As parents and children are getting bombarded with TV adds and making their holiday toy lists, let’s give thought to what make a good toy. Which toys can actually make our kids smarter? Should we just let kids be kids and not focus too much too soon on education?
Electronic toys limit creativity and disconnect children from others.
Picture a family on a road trip. The kids are each playing their own their own Game boys, watching a movie or listening to their ipod. Dad has the radio on and Mom is checking her email. Everyone’s disconnected. No one’s talking or interacting. It’s deceptive because there’s no arguing, the kids are quiet, but car time is probably your most vaulable bonding time.
When our family drove from Tucson to the farm in Iowa, we played the alphabet game, sang songs, practiced our jokes, or read. You have a captive audience and it’s an opportunity to ask questions, listen and transmit your values.
Or does the toy do too much? Does it simply entertain? Is there only one way to use it? Is it just something to get? Did your kids ever really play with Ferbie? Is it tactile, does this toy cause children to grow up too fast? Does it agree with your values about what’s important?
A good toy makes sure that the child does the playing that requires them to use their imaginations and interact with others.
Research shows that when children are involved in creative play their play lasts longer, is more focused, involves more children, and they cooperate more. They become more socially competent. Creative play develops focused attention, memory, logical reasoning skills, language and literacy, the ability to reflect on one’s own thinking and to take another’s perspective.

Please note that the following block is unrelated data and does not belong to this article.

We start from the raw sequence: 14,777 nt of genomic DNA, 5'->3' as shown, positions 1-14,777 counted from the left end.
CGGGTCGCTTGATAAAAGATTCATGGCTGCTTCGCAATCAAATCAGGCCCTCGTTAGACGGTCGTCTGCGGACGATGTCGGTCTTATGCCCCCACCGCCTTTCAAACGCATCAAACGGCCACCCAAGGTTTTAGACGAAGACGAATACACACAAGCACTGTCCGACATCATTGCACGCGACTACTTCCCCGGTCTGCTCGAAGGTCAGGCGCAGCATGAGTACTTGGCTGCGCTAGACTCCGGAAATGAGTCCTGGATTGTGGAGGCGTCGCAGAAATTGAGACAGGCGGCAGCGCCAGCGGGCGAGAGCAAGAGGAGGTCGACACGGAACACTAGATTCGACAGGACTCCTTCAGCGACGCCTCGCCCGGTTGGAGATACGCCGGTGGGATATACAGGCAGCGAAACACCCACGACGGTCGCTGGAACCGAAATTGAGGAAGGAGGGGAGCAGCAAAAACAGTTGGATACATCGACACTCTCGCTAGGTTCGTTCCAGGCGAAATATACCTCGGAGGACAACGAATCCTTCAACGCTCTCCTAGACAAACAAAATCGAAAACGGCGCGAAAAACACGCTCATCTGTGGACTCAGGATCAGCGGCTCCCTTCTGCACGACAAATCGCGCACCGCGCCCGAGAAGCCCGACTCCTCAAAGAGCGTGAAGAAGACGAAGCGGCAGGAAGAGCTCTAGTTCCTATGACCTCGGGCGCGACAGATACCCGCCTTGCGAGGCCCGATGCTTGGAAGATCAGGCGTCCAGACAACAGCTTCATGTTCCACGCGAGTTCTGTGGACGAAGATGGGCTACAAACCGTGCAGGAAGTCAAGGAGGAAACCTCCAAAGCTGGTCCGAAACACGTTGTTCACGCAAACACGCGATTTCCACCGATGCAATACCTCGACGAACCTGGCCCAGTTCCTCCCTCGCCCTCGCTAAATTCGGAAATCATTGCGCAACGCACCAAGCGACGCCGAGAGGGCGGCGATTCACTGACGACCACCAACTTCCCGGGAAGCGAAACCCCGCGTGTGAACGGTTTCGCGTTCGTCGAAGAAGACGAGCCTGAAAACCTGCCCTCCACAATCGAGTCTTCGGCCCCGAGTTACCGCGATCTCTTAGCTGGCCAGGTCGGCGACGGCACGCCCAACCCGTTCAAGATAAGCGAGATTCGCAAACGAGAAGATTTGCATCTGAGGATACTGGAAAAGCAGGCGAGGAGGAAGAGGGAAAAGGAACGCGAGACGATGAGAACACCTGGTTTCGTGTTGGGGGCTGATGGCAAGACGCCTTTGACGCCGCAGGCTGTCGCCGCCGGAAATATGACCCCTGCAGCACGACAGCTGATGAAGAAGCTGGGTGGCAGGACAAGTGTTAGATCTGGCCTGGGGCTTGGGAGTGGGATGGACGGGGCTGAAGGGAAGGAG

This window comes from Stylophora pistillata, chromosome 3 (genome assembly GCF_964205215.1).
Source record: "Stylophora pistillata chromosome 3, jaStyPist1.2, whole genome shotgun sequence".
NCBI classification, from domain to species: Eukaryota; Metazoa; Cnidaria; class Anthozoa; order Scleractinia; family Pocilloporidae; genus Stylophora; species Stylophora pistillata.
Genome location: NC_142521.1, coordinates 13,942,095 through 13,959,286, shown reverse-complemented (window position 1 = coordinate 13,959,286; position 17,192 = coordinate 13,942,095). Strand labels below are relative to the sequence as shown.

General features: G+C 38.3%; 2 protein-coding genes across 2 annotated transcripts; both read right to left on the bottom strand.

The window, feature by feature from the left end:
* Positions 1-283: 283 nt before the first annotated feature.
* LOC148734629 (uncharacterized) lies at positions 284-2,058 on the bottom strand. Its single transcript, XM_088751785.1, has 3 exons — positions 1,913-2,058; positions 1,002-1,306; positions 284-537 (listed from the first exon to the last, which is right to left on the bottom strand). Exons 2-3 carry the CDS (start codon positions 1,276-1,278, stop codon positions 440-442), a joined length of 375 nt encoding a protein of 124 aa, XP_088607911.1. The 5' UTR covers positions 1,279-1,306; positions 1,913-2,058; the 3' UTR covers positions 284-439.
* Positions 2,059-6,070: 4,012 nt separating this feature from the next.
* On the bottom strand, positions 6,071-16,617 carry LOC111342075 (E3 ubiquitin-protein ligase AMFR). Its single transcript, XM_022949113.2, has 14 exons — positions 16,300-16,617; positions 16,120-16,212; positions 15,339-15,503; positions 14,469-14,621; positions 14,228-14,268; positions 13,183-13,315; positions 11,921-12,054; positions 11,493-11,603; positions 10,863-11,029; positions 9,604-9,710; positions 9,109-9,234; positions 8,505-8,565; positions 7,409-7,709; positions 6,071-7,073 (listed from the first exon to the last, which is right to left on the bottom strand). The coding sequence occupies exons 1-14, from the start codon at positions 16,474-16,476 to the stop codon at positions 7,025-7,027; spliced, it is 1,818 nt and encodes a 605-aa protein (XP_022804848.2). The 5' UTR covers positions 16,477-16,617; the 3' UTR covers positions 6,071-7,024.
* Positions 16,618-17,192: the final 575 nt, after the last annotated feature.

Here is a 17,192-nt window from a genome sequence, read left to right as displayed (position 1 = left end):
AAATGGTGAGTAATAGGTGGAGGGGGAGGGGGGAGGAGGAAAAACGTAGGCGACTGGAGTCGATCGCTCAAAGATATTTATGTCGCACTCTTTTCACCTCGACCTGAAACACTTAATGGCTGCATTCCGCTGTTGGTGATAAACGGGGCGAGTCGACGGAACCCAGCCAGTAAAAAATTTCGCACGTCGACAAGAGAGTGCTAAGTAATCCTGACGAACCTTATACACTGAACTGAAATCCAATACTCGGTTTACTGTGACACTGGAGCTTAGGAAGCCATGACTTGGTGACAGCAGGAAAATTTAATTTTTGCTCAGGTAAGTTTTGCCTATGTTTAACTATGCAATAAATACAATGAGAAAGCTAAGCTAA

What’s so wrong with electronic toys?
They don’t engender creative play, they’re highly addictive and make life too simple. Is your child frustrated or bored? Just push this button.
Remember tick tack toe, jacks, pick up sticks? The classic toys. Blocks, Connect 4, weaving looms? The big toy companies can’t make money on these simple toys.
A good toy:
What’s really the one best toy you can give a child? A toy that is guaranteed to make him smarter? It’s you, you interacting, talking to her, asking him questions, laughing and playing with him. By spending quality time with your child, listening attentively, playing and modeling and encouraging positive behavior. Warm, interactive parents who were on top of their children’ activities, are spending time playing and interacting, talking and listening and modeling and encouraging positive behavior and avoiding harsh discipline are most likely to have intelligent and socially favored children no matter their race, income level, or marital status. (Infants and Children, Laura E. Berk, Fifth Edition, p.492)
It’s helpful to get toy advice from an expert. We recommend our friend Sari at The Doll House and Toy Store for age-approriate, creative, long lasting toys.
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